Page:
The OES Wage Survey uses the Office of Management and Budget’s occupational classification system the Standard Occupational Classification (SOC) system. The SOC system is used by Federal statistical agencies to classify workers into occupational categories for the purpose of collecting, calculating, or disseminating data. The May 2019 OES estimates contain nearly 800 occupational categories based on the Office of Management and Budget's Standard Occupational Classification (SOC) system. Together, these occupations make up 22 of the 23 SOC major occupational groups. Major group 55, Military Specific Occupations, is not included.

For more information about SOC system, please see the BLS website at

The May 2019 OES estimates are the first set of OES estimates to be based in part on survey data collected using the 2018 SOC. These estimates use a hybrid of the 2010 and 2018 SOC systems. For more information on the hybrid classification system used in the May 2019 OES estimates, please see the "Changes to the May 2019 estimates" section of the BLS technical notes at


Classification Principles  

The SOC Classification Principles form the basis on which the SOC system is structured.  

1. The SOC covers all occupations in which work is performed for pay or profit, including work performed in family-operated enterprises by family members who are not directly compensated. It excludes occupations unique to volunteers. Each occupation is assigned to only one occupational category at the lowest level of the classification. 

2. Occupations are classified based on work performed and, in some cases, on the skills, education, and/or training needed to perform the work at a competent level.  

3. Workers primarily engaged in planning and directing are classified in management occupations in Major Group 11-0000. Duties of these workers may include supervision.  

4. Supervisors of workers in Major Groups 13-0000 through 29-0000 usually have work experience and perform activities similar to those of the workers they supervise, and therefore are classified with the workers they supervise. 

5. Workers in Major Group 31-0000 Healthcare Support Occupations assist and are usually supervised by workers in Major Group 29-0000 Healthcare Practitioners and Technical Occupations. Therefore, there are no first-line supervisor occupations in Major Group 31-0000.  

6. Workers in Major Groups 33-0000 through 53-0000 whose primary duty is supervising are classified in the appropriate first-line supervisor category because their work activities are distinct from those of the workers they supervise.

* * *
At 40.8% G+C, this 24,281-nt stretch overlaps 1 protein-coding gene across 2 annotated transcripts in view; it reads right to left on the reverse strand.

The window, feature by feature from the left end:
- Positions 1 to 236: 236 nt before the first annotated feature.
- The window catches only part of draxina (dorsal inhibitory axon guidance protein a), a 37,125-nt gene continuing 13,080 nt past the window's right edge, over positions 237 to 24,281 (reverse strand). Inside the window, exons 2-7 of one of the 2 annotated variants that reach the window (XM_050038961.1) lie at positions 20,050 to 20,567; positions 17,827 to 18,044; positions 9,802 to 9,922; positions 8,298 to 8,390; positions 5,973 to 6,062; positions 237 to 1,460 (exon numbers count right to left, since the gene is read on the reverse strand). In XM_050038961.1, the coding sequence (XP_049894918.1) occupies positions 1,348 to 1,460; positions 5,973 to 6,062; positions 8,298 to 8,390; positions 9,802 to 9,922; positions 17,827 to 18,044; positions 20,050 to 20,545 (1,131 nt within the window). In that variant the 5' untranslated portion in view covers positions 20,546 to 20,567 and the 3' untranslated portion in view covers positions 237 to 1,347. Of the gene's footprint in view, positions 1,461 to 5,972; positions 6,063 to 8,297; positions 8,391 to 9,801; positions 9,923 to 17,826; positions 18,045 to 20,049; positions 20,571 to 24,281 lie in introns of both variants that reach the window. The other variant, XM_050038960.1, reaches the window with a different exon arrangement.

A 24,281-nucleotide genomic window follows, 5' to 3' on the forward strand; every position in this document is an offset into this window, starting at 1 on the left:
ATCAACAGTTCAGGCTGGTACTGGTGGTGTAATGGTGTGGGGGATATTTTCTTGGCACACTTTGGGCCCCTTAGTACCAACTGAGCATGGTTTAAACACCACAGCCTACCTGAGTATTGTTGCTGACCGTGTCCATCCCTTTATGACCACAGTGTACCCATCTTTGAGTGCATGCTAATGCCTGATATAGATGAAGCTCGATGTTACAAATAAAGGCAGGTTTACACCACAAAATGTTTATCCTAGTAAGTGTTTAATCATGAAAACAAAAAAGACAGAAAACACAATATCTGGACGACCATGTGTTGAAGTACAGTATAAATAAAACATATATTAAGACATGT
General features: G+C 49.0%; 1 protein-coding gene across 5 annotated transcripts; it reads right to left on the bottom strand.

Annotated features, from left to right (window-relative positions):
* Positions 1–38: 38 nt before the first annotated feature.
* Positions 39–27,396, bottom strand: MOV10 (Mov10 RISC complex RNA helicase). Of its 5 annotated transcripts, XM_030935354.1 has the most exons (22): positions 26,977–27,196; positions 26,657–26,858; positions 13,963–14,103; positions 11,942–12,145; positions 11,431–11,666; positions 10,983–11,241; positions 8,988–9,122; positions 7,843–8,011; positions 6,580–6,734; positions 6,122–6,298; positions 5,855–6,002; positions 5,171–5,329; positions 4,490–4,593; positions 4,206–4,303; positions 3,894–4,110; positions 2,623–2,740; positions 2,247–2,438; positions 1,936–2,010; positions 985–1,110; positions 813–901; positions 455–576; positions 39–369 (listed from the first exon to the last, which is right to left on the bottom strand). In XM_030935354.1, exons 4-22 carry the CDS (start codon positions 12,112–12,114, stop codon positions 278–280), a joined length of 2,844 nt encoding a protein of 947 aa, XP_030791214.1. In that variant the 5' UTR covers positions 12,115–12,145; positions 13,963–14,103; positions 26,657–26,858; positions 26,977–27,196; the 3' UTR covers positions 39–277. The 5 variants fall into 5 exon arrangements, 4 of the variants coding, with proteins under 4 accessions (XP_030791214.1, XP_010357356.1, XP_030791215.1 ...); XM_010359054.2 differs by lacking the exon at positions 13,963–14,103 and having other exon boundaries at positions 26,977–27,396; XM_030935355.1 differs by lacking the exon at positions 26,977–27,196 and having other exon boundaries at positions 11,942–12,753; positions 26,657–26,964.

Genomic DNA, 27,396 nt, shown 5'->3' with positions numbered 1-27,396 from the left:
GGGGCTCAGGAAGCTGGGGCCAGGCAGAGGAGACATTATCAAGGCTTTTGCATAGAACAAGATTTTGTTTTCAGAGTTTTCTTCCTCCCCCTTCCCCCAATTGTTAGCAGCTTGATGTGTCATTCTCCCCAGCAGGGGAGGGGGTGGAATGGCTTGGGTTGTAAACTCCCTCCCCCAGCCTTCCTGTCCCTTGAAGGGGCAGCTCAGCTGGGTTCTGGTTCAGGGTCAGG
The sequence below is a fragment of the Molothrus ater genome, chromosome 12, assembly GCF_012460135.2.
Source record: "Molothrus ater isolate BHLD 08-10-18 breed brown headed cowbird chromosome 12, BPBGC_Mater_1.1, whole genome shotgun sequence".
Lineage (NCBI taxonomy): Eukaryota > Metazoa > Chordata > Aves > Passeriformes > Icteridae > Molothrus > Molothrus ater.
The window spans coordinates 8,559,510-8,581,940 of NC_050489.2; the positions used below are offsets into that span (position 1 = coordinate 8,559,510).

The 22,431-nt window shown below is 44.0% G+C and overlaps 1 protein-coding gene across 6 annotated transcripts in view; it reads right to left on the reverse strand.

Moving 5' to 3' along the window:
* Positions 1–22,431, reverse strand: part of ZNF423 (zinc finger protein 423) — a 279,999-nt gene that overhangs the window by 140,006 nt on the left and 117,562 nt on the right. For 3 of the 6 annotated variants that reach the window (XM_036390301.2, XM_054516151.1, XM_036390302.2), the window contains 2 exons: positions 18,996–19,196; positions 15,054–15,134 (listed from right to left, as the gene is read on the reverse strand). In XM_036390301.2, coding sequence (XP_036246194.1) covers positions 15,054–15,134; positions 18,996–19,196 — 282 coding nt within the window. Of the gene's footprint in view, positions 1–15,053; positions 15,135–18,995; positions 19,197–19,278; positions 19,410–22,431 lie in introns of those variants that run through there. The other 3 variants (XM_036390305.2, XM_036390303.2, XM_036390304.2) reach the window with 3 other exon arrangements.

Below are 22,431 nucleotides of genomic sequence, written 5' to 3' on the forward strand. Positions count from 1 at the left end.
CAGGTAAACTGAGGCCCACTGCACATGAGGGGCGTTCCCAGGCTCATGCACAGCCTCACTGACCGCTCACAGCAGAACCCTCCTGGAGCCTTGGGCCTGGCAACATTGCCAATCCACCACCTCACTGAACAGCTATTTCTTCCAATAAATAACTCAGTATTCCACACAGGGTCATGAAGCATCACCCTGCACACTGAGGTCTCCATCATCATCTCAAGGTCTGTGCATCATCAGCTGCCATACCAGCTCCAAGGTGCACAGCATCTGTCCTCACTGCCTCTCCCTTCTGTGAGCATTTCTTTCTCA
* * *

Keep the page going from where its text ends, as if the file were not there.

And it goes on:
7. Apprentices and trainees are classified with the occupations for which they are being trained, while helpers and aides are classified separately because they are not in training for the occupation they are helping.  

8. If an occupation is not included as a distinct detailed occupation in the structure, it is classified in an appropriate “All Other,” or residual, occupation. “All Other” occupations are placed in the structure when it is determined that the detailed occupations comprising a broad occupation group do not account for all of the workers in the group. These occupations appear as the last occupation in the group with a code ending in “9” and are identified in their title by having “All Other” appear at the end.  

9. The U.S. Bureau of Labor Statistics and the U.S. Census Bureau are charged with collecting and reporting data on total U.S. employment across the full spectrum of SOC major groups. Thus, for a detailed occupation to be included in the SOC, either the Bureau of Labor Statistics or the Census Bureau must be able to collect and report data on that occupation.

Coding Guidelines

The SOC Coding Guidelines are intended to assist users in consistently assigning SOC codes and titles to survey responses and in other coding activities.  

1. A worker should be assigned to an SOC occupation code based on work performed.

2. When workers in a single job could be coded in more than one occupation, they should be coded in the occupation that requires the highest level of skill. If there is no measurable difference in skill requirements, workers should be coded in the occupation in which they spend the most time. Workers whose job is to teach at different levels (e.g., elementary, middle, or secondary) should be coded in the occupation corresponding to the highest educational level they teach.  

3. Data collection and reporting agencies should assign workers to the most detailed occupation possible. Different agencies may use different levels of aggregation, depending on their ability to collect data. For more information on data produced using the SOC, see the Frequently Asked Questions (FAQs) section.  

4. Workers who perform activities not described in any distinct detailed occupation in the SOC structure should be coded in an appropriate “All Other” or residual occupation. These residual occupational categories appear as the last occupation in a group with a code ending in “9” and are identified by having the words “All Other” appear at the end of the title.